A Danish and Dano-Norwegian Grammar

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Heath’s Modern Lanuage Series



Dano-Norwegian Grammar






Copyright, 1894


All rights reserved


Rockwell and Churchill



AS a teacher of the Danish or Norwegian language to English speaking students I had very often felt the lack of a reliable grammar of the language, and finally I made up my mind to try to supply the want. Special conditions of which I have not been master have caused the time intervening between the writing of this book and its appearance in print to be a good deal longer than it ought to have been, i. e. about two years, and meanwhile there have appeared a couple of Danish or Norwegian grammars that may deserve this name.

The reason why I have given my book the somewhat cumbersome title of a "Danish and Dano-Norwegian Grammar" will be apparent from the "Introduction." As regards the use of the book I would advise the student first to make up his mind, whether he wants to study the pure Danish language or the Dano-Norwegian language. This must to a large extent depend upon personal and practical considerations. The tourist, the commercial traveller, the merchant may need to study one branch of the language or the other; the literary student may wish to acquaint himself with genuine Danish, or he may wish to study the vernacular of Bjørnson and Ibsen. As a general rule I would say that the Danish pronunciation offers, with its "glottal catch" and other peculiarities, more difficulties to the English speaking student than the Norwegian pronunciation. The student who wants to study Danish must pass by §§ 81 to 146, while those who want to study Norwegian must pass directly from §§ 8 to 81. Besides, in the “Etymology,” attention is often called to certain rules as being peculiar to Danish, others to Norwegian. The student must select those he needs, and pass by those that refer to the language that he is not studying.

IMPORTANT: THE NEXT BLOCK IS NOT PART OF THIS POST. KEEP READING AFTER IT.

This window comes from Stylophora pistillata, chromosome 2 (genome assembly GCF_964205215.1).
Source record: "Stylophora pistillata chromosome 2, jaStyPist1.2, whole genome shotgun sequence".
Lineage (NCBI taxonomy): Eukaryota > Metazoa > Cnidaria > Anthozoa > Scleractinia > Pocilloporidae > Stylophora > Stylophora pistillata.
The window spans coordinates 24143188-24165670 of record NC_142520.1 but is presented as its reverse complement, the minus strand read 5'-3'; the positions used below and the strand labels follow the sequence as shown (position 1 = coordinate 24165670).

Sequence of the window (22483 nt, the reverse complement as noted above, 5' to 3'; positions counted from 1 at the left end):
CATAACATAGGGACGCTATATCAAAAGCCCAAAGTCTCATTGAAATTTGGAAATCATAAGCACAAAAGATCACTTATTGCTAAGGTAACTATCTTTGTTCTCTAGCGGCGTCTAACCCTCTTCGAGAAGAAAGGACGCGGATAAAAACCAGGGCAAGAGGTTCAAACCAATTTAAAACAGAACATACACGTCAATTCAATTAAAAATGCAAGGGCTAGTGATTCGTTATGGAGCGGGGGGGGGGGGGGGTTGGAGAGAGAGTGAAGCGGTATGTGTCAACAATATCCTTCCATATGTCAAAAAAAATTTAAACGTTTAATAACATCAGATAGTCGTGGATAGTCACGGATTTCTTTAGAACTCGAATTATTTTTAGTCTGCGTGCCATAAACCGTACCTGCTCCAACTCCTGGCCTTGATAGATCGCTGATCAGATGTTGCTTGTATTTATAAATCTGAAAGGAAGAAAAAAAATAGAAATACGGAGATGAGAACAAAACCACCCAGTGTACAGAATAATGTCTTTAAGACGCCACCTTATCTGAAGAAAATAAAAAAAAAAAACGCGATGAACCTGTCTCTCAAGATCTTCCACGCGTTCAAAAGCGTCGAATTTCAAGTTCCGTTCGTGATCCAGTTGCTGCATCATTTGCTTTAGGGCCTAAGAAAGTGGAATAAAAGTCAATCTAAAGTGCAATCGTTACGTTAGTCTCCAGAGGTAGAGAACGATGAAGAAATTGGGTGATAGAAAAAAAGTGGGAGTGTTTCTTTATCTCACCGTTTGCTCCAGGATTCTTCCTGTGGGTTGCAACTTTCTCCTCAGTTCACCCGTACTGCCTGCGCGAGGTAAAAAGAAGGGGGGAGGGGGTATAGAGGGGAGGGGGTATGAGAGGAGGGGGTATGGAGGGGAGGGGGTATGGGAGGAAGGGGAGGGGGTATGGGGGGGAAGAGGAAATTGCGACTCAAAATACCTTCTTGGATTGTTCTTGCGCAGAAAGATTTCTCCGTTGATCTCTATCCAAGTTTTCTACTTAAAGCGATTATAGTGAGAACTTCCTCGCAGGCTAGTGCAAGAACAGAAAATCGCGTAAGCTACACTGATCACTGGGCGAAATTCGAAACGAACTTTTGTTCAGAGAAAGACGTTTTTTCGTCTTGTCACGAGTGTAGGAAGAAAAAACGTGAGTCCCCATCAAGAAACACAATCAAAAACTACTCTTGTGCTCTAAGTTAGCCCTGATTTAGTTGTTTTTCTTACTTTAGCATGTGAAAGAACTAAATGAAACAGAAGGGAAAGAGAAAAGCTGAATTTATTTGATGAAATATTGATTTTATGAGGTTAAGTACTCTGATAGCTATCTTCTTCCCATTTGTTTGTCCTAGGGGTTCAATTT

I have added some “Exercises” at the end of the book in order to help the student fix in his memory those rules and paradigms which he must know before he can, with any degree of success, commence reading the language. For those who wish more exercises I can recommend Mr. K. Brekke’s excellent Lærebog i Engelsk which is intended for Norwegian students of English, but may also to a certain extent be used the other way. The student may find an abundance of good readers prepared for use in the Danish and Norwegian schools. I mention only Otto Borchsenius and F. Winkel Horn’s Dansk Læsebog, Eriksen and Paulsen’s Norsk Læsebog, Pauss and Lassen’s Læsebog i Modersmaalet, each of them in several volumes. As Dictionaries can be thoroughly recommended: A. Larsen’s Dansk-Norsk Engelsk Ordbog and Rosing’s Engelsk-Dansk Ordbog. To those who want to study the Norwegian form of the language I would recommend: I. Brynildsen’s Norsk-engelsk ordbog and the same author’s edition of Geelmuyden’s Engelsk-norsk ordbog. The tourist will find Bennett’s Phrasebook, Olsvig’s Words and Phrases and the same author’s Yes and No valuable guides to familiarity with the peculiarities of the language.